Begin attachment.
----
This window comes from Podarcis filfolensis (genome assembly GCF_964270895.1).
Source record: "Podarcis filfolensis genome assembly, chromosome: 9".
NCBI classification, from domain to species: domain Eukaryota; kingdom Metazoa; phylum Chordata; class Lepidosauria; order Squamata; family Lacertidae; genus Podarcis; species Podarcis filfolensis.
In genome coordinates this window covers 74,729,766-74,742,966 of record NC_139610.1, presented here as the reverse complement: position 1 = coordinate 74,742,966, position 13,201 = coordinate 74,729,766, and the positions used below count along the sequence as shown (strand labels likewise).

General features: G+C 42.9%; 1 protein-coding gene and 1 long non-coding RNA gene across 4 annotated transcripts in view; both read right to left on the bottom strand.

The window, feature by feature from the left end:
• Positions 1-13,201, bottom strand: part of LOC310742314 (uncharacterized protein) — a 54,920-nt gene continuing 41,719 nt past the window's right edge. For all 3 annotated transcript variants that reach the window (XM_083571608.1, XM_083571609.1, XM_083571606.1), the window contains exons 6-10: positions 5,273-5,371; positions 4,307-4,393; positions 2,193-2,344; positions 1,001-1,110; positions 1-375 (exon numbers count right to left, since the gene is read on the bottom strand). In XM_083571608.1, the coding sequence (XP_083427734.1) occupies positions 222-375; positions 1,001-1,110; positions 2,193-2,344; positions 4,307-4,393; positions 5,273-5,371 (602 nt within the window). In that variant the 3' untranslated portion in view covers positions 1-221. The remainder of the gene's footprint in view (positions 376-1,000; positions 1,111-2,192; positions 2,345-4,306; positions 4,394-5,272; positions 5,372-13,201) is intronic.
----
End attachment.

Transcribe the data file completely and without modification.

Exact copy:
This window comes from Podarcis filfolensis (genome assembly GCF_964270895.1).
Source record: "Podarcis filfolensis genome assembly, chromosome: 9".
NCBI classification, from domain to species: domain Eukaryota; kingdom Metazoa; phylum Chordata; class Lepidosauria; order Squamata; family Lacertidae; genus Podarcis; species Podarcis filfolensis.
In genome coordinates this window covers 74,729,766-74,742,966 of record NC_139610.1, presented here as the reverse complement: position 1 = coordinate 74,742,966, position 13,201 = coordinate 74,729,766, and the positions used below count along the sequence as shown (strand labels likewise).

General features: G+C 42.9%; 1 protein-coding gene and 1 long non-coding RNA gene across 4 annotated transcripts in view; both read right to left on the bottom strand.

The window, feature by feature from the left end:
• Positions 1-13,201, bottom strand: part of LOC310742314 (uncharacterized protein) — a 54,920-nt gene continuing 41,719 nt past the window's right edge. For all 3 annotated transcript variants that reach the window (XM_083571608.1, XM_083571609.1, XM_083571606.1), the window contains exons 6-10: positions 5,273-5,371; positions 4,307-4,393; positions 2,193-2,344; positions 1,001-1,110; positions 1-375 (exon numbers count right to left, since the gene is read on the bottom strand). In XM_083571608.1, the coding sequence (XP_083427734.1) occupies positions 222-375; positions 1,001-1,110; positions 2,193-2,344; positions 4,307-4,393; positions 5,273-5,371 (602 nt within the window). In that variant the 3' untranslated portion in view covers positions 1-221. The remainder of the gene's footprint in view (positions 376-1,000; positions 1,111-2,192; positions 2,345-4,306; positions 4,394-5,272; positions 5,372-13,201) is intronic.